Albert Lea School District has mixed results on MCA tests

Published 8:00 pm Monday, August 7, 2017

District leaders to begin to analyze the results

The 2017 Minnesota Comprehensive Assessments scores were released Monday by the Minnesota Department of Education.

Albert Lea School District saw both gains and losses in the released results, although Superintendent Mike Funk attributed a portion of the negative results to students opting out of the exams.

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“At Albert Lea High School, we have had a large number of students opt out of the testing — which has skewed the results in a negative manner,” Funk said. Approximately 160 eligible students in the school district did not take the MCA exams last year, as their parents chose to opt them out of state testing in eighth and 10th grade.

“Albert Lea Area Schools have begun analysis of the 2017 MCA data. As the district analyzes the data, we look at student proficiency and growth,” Funk said. “Individual student growth from the beginning of the year to the end of the year is as an important factor for us as student proficiency is.”

Grade level, school and subject are taken into account when looking for opportunities in the district’s test results. Math, reading and science are tested on the MCA tests.

Besides some negative results, the school district saw growth in a few areas across the district, including reading and math. Approximately 5 percent of the students in the district achieved greater individual growth in math and reading in 2017 than they did in 2016.

Funk said in regards to student proficiency, initial reports indicate that the district has seen a significant increase at Southwest Middle School in both reading and math. However, he said the elementary scores across town are mixed. For example, Lakeview scores in math remained flat, while Hawthorne saw increases — 58.6 percent of the Hawthorne students met or exceeded standards in math; this percentage is an increase of 3.7 percent since 2016.

Sibley and Halverson’s math scores decreased since last year’s results were released, although Sibley’s scores were still higher than Hawthorne’s results in math this year. In 2015, 81.8 percent of Sibley Elementary students met or exceeded standards in math; in 2016, 68.9 percent met or exceeded standards in math; in Monday’s 2017 results, 61.7 percent met or exceeded standards in math.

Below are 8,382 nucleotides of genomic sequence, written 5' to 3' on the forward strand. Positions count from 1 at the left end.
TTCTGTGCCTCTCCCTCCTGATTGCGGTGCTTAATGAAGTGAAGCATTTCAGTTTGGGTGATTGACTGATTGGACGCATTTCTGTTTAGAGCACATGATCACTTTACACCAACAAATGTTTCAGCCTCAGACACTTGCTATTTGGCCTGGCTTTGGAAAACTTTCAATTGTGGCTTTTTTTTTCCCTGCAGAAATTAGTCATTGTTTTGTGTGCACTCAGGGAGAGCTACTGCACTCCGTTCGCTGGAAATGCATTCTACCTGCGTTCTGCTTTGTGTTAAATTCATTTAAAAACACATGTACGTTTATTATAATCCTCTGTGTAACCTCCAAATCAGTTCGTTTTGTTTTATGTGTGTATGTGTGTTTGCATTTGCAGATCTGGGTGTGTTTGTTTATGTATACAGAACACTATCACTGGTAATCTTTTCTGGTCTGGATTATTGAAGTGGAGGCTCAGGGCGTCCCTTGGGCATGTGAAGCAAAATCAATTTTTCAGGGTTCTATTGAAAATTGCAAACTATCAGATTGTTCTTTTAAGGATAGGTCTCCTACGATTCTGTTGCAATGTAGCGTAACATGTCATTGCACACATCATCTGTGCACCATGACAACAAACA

In 2015, 53.9 percent of Halverson Elementary students met or exceeded standards in math; in 2016, 55.5 percent met or exceeded standards in math; and in Monday’s 2017 results, 48.2 percent met or exceeded standards in math.

In the MCA test results, the elementary schools saw decreases in meeting or exceeding standards in reading. Lakeview saw a decrease of 0.2 percent, Halverson saw a decrease of 9.5 percent, Hawthorne saw a decrease by 5.4 percent and Sibley saw a decrease in 5.7 percent in meeting or exceeding standards in reading.

In science, the school district saw the highest level of students categorized as “partially meets standards” or “does not meet standards” since 2015 in all grades combined — 39.6 percent of the district met or exceeded standards in science on the MCA test results. In comparison, 53.9 percent of the state met or exceeded standards in science on the 2017 MCA test results.

At the high school, 32.6 percent of students met or exceeded standards in math, and 41.4 percent of high school students met or exceeded standards in reading.

Twenty-eight percent of students at the high school met or exceeded standards in science.

Positive results were shown in Albert Lea in the English learner population of students — this category significantly outperformed the state average on MCA proficiency tests. Albert Lea School District students learning English scored 8.6 percent higher in math than the statewide average, 3.9 percent higher in reading and about the same as the state average in science.

“Overall we will study these results to identify trend data, and make adjustments as we continuously attempt to best meet the needs of our students,” Funk said.

This is the first year in which MCA data is reported with new federally required ethnicity and race categories, in accordance with the U.S. Department of Education. The change allows individuals to self-identify their ethnicity and race using an expanded number of categories from the previous five groups to the new seven. This means that for the first time, the department is able to report on students identifying as more than one race and/or ethnicity.

“Test scores are just one part of the picture to understand how students are doing in Minnesota,” Education Commissioner Brenda Cassellius said in a press release. “It’s frustrating to see test scores slowly increasing over time, but there’s more to providing a student with a well-rounded education than can be seen in a test.”

MCA data and results appear on the easy-to-use Minnesota Report Card website, which can be accessed at

About Evelyn Seffinga

Evelyn Seffinga covers education and arts and culture for the Albert Lea Tribune.

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